The Joint Commission on Accreditation of Healthcare Organizations said last week that it will temporarily lift requirements of its beleaguered Oryx initiative for organizations pursuing accreditation for the first time.
New accreditation seekers will still have to identify and track two new clinical measures per year, but they won't have to buy a JCAHO-approved performance measurement system for two years or until the JCAHO establishes provider group-specific "core measures." They also won't be required to report the data they are collecting to the JCAHO during this time.
The JCAHO's board of commissioners made the change, in part, in an effort to combat a recent decline in the number of organizations seeking accreditation and a corresponding drop in revenue (Sept. 24, p. 7).
The JCAHO said the intent of the action is not to bolster its bottom line.
"We really don't know what impact this will have on our revenues," said spokeswoman Charlene Hill.
Hill said the board reviewed the results of a field survey on provider concerns and made its decision in response to those findings.
"The idea is to get people on the train, and once they are on . . . you can move that train out of the station," said Jerod Loeb, JCAHO vice president of research and performance measurements.
Last year, the JCAHO revamped Oryx in response to hospital industry pressure. After a complaint from the American Hospital Association and 17 state hospital associations, the JCAHO agreed to cap at six the total number of quality measures that providers would be required to track. The JCAHO also eliminated a rule that initial measures would need to represent at least 20% of the hospital's patient population.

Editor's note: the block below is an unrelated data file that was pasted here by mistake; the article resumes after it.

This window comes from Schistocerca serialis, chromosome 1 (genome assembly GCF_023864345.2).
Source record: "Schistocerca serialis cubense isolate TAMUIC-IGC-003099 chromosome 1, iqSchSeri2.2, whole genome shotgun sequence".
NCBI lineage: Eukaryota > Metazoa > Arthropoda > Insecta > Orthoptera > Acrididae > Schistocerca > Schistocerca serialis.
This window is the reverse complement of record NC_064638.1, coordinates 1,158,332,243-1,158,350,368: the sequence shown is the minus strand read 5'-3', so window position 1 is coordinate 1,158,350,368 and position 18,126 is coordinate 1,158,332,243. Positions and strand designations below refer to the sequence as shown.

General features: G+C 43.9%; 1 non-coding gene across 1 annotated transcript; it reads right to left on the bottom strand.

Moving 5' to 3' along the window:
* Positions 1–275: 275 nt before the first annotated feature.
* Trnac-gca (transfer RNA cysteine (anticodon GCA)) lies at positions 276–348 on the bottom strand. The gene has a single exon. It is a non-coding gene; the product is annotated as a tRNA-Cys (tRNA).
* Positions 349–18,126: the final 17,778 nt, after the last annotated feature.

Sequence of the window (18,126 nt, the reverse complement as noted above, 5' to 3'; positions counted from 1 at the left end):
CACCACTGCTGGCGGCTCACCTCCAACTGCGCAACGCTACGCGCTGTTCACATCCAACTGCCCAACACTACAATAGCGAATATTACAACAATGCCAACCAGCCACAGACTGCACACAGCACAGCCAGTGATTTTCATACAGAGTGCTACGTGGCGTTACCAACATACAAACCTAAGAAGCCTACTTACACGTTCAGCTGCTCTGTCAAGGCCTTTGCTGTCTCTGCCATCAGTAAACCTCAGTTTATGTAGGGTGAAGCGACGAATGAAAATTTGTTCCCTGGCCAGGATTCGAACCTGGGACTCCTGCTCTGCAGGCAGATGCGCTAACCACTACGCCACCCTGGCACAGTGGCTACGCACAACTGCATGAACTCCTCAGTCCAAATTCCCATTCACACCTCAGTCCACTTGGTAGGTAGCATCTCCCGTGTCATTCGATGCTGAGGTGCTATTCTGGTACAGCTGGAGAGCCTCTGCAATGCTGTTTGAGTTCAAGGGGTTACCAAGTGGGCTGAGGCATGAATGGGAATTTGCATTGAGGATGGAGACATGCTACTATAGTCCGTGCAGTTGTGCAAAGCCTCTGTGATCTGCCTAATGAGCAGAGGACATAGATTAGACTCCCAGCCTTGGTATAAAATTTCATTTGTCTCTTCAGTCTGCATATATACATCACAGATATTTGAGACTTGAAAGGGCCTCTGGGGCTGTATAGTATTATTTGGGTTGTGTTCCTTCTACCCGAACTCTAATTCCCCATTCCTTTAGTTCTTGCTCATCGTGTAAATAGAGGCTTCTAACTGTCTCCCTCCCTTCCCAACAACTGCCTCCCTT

Loeb said the issue of cost impact on those seeking accreditation was important in the board's decision to suspend the requirement to buy a performance measurement system.
The bulk of the JCAHO's potential market for new accreditation customers consists of long-term-care facilities, home healthcare organizations and behavioral healthcare providers, many of which have been hit the hardest by Medicare and Medicaid payment limitations imposed by the Balanced Budget Act of 1997.
The annual cost to contract with one of the 218 JCAHO-approved performance measurement systems is about $10,000 and the commitment of one full-time employee, Loeb said.
The JCAHO is firm that while the requirement to buy a measurement system has been temporarily lifted for first-time accreditation seekers, the expectation to comply with other aspects of Oryx remains.
The JCAHO began implementing the Oryx requirements for accreditation-seeking hospitals and other types of healthcare organizations in 1998. Providers are to select and track two quality measures of their own choosing each year. By 2002, the JCAHO anticipates it will require organizations to monitor a standardized set of core measures.